It's the three-in-onesolarsystem.
BrightPhase Energy has cross-bred a skylight with a venetian blind and a lot of solar technology to come up with what could turn out to be a highly efficient energy system for homes or low-slung commercial buildings.
The Photensity (see photo) essentially allows the building owner to exploit the sun in three ways. First, it contains silicon solar cells rated at about an 18 percent efficiency that convert sunlight into electric power. Second, a fluid-filled pipe collects heat from the sun, which can then be used to heat water in the building or run heat-driven cooling systems. A concentrator does double duty by focusing heat for the pipe and light for the solar cells.
Third, because the photovoltaic cells are mounted on separated strips that resemble the slats in venetian blinds, the Photensity also lets light into the building, reducing the need for internal lights.
If you convert the thermal energy (in btus) and the light (measured in lumens) into watts, the entire system produces power for around $1.80 per watt completely installed.
"We are roughly two to three times more energy dense than some of the better PV modules out there," said David Buemi, co-founder and vice president of sales and marketing who added that the company discounts the amount of heat that a customer might use in its calculations.
Granted, that's a best case scenario coming from the marketing guy of the company, but if it's even somewhat close, it rivals the numbers from the best solar makers. First Solar in November said it had managed to drop the price of producing its cadmium telluride solar panels to $1.08 a watt and sources said that the figure has dropped to 75 cents a watt in some of its factories in Malaysia (see First Solar Reaches Grid-Parity Milestone, Says Report).
But that's just the cost of the modules, which only accounts for around one-third of the cost of a solar system completely installed. A $40 million system for Sempra Generation near Boulder City, Nev. – which consists of 168,300 First Solar panels – costs around $3.17 per watt fully installed, according to a recent note from Mark Bachman, an equity analyst at Pacific Crest.
BrightPhase is part of a small, but growing group of companies trying to break into the market by taking a broader view of solar power. Entech Solar, Distributed Solar Power and Millennium Electric devised photovoltaic units that can also capture heat (see All-in-One Solar Panels and Thermal). Entech plans to sell them to industrial users, such as food processing plants or hospitals, with high power and hot water needs.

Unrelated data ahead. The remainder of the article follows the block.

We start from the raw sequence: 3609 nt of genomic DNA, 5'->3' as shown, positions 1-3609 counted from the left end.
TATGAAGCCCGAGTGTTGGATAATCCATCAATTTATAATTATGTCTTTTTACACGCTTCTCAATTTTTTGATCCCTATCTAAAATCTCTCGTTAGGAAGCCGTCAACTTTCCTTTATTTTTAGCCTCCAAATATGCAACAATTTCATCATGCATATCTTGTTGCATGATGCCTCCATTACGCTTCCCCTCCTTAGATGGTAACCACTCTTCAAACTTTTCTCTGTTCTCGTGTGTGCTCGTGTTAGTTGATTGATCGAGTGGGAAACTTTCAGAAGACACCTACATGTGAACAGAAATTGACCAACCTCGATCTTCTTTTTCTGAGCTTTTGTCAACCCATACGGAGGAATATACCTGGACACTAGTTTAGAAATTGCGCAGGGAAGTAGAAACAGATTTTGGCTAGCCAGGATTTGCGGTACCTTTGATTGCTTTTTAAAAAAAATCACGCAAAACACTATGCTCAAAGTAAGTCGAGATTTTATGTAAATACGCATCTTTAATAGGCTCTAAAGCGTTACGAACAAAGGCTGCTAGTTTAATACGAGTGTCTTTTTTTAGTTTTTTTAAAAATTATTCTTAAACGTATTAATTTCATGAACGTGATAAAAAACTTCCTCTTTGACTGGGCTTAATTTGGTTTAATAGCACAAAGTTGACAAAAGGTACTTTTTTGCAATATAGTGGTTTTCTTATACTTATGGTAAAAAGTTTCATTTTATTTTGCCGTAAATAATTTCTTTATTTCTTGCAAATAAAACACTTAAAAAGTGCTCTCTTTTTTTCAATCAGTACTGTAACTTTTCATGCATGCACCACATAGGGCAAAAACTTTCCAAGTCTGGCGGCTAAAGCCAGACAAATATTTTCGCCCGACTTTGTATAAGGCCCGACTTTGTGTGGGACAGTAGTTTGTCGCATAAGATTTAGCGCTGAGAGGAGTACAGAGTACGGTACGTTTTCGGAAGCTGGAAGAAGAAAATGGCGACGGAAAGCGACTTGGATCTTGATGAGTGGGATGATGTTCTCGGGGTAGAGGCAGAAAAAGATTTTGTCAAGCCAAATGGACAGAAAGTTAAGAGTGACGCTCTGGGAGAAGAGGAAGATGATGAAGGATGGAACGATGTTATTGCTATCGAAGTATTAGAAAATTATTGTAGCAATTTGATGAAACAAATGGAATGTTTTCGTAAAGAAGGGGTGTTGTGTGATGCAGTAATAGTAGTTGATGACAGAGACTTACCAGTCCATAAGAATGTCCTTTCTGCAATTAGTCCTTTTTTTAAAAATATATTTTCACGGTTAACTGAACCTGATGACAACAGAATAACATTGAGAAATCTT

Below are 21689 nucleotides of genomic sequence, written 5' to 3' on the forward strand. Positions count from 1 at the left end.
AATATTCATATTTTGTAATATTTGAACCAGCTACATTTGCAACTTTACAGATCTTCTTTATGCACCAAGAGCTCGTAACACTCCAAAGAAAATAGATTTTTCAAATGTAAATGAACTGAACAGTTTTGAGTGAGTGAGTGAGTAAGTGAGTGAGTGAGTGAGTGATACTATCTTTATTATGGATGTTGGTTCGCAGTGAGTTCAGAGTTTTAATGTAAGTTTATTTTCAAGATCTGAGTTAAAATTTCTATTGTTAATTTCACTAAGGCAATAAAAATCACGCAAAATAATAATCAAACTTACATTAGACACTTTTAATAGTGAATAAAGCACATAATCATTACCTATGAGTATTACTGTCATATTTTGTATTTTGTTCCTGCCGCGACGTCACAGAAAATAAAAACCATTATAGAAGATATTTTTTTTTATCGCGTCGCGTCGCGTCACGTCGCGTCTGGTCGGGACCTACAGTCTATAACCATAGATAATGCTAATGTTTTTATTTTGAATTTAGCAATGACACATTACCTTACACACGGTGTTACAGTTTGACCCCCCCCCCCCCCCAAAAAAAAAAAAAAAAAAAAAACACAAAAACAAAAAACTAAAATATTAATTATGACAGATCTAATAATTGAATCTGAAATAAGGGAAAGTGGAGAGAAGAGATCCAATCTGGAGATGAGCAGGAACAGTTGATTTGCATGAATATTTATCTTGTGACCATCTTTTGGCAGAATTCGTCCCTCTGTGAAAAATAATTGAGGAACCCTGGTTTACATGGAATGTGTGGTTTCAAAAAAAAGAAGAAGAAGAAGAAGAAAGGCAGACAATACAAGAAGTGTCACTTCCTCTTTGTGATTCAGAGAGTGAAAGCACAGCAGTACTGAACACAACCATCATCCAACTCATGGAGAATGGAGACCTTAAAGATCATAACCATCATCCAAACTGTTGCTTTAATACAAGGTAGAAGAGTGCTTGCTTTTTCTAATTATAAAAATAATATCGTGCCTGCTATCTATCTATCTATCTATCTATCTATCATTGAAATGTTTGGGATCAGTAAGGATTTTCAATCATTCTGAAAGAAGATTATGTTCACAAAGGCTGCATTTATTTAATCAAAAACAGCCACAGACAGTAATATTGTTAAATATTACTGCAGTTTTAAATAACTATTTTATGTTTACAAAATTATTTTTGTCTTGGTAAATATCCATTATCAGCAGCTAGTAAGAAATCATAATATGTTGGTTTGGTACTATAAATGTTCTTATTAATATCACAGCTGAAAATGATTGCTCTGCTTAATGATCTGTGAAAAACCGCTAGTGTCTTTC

Cool Energy in Boulder, Colo., meanwhile, has also released a rooftop Stirling Engine that it says can provide 95 percent of its hot water, 60 percent of its electricity.
BrightPhase effectively is trying to take this one step further by adding in light. Harvesting sunlight, however, can be tricky. If a sun passes over a building, the occupants won't run out of power or heat. Nonetheless, they might get angry about the lack of light in their office
In BrightPhase's overall plan, the lights will be hooked into a network and be turned up and down with the requirements of employees and the sun. Besides being free, sunlight is attractive. A grocery chain, that has examined BrightPhase's system, says that natural lighting (as opposed to something like halogen or florescent) can boost retail sales by 20 percent.
Leaving off the lights works, but there's no guarantee that employees or retailers will leave them off. The sensor/control systems for turning up and down lights as the amount of sunlight increases or decreases, meanwhile, still haven't been perfected. A lost hour of worker productivity can equal the amount of energy you might save in a year with a sensor-enabled dimmer bulb, Konstantinos Papamichael, a professor with the California Lighting Technology Center at UC Davis, has estimated. At a trial in a Wal-Mart, the lighting system wouldn't flip the lights on. The problem? A balloon got lodged near a sensor and convinced the network that perpetual daylight reigned in the store.
Sensors can also be thrown off by white table cloths or people wearing black clothes.
The company, which is currently seeking funds, will try to complete four installations this year.